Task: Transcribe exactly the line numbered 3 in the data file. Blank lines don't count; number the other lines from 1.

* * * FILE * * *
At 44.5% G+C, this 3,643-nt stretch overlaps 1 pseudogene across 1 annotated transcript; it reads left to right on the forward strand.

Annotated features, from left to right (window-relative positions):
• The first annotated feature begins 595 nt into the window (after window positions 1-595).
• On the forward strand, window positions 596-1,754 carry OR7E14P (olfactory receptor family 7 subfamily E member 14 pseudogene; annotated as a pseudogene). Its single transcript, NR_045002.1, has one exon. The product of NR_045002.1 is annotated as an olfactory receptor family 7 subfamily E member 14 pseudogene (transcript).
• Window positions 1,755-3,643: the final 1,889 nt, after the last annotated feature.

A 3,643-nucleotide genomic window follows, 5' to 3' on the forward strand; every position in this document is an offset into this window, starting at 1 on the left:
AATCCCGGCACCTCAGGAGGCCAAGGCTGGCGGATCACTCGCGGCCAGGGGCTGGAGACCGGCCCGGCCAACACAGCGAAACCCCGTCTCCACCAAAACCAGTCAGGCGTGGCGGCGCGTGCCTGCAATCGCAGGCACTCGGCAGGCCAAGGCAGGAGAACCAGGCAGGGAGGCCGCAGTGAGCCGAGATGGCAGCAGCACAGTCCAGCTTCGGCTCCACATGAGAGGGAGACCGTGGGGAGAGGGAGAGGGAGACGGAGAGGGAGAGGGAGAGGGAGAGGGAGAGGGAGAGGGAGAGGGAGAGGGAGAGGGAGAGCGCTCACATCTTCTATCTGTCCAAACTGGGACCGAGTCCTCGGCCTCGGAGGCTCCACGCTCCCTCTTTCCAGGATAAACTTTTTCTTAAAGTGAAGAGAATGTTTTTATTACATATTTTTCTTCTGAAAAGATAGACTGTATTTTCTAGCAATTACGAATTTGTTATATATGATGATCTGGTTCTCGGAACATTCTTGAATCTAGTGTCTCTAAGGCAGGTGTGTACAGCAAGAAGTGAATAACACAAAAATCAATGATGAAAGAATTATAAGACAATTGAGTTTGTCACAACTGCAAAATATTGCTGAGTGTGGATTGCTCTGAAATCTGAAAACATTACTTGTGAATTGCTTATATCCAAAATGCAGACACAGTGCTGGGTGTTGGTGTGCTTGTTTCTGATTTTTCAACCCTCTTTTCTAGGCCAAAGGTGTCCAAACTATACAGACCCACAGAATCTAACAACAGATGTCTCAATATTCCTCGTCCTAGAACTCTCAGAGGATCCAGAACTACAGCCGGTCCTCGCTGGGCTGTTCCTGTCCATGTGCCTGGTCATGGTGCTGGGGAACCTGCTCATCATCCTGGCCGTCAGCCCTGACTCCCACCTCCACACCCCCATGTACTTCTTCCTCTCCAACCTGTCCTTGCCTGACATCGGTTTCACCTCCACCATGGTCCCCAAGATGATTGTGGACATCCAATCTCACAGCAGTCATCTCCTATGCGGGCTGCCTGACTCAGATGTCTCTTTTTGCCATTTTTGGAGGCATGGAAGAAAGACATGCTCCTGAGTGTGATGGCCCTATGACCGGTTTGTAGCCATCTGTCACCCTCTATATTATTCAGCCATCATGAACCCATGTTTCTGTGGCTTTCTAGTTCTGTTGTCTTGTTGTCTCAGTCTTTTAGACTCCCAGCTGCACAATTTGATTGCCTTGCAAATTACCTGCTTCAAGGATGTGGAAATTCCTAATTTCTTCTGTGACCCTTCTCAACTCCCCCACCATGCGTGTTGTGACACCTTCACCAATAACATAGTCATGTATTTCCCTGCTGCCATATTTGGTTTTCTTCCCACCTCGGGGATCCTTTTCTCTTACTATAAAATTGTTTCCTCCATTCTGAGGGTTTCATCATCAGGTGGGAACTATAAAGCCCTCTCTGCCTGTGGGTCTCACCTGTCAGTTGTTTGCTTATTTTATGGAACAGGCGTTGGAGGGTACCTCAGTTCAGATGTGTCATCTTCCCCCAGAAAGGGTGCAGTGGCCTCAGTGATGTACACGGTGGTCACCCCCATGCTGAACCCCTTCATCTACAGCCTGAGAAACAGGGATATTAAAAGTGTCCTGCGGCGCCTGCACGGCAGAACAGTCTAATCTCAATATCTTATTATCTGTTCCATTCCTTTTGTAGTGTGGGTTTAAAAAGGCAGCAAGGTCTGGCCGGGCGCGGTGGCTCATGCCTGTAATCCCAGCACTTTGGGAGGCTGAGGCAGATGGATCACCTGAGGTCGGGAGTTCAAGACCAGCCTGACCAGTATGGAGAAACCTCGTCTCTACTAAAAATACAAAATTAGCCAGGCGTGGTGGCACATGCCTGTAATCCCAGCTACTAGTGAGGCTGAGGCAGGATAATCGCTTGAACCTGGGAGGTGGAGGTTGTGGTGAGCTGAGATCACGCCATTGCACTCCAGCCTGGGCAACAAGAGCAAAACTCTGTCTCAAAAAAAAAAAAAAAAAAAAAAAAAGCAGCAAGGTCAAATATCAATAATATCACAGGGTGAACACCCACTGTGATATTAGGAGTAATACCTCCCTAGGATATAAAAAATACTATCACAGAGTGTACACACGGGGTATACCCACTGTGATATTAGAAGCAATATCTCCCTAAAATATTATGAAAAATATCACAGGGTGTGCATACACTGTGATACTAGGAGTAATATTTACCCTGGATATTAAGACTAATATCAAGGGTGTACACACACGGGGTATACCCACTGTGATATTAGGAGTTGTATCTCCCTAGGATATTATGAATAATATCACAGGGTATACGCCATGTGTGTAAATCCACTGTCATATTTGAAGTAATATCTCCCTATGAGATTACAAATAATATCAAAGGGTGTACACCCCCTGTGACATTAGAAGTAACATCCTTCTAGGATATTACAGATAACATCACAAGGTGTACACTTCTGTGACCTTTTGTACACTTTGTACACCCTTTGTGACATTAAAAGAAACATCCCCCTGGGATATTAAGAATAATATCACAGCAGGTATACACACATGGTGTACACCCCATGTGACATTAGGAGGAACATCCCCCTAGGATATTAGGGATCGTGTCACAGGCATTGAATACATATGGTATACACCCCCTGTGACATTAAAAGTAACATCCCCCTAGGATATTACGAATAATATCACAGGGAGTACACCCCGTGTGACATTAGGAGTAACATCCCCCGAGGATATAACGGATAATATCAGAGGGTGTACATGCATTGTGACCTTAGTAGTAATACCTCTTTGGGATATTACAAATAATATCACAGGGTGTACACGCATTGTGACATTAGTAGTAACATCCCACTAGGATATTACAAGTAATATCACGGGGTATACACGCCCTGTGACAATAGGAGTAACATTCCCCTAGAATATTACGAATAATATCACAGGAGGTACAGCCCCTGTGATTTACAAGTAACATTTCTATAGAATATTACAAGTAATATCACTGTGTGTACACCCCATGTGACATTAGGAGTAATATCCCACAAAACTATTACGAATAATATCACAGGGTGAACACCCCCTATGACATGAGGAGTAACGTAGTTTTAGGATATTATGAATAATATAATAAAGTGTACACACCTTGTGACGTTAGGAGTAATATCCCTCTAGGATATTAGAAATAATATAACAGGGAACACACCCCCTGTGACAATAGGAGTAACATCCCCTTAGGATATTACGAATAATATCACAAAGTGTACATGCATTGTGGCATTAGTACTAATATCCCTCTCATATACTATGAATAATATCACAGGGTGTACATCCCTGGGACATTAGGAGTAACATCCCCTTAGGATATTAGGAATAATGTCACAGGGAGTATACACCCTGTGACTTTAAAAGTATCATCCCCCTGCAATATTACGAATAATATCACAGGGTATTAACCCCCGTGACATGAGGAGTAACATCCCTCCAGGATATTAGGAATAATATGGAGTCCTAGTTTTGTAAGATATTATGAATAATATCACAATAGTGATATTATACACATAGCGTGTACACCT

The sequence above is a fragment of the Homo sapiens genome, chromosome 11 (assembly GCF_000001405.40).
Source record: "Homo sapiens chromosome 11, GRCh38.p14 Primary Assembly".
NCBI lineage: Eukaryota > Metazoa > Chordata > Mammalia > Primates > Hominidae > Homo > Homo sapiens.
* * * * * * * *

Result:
• The first annotated feature begins 595 nt into the window (after window positions 1-595).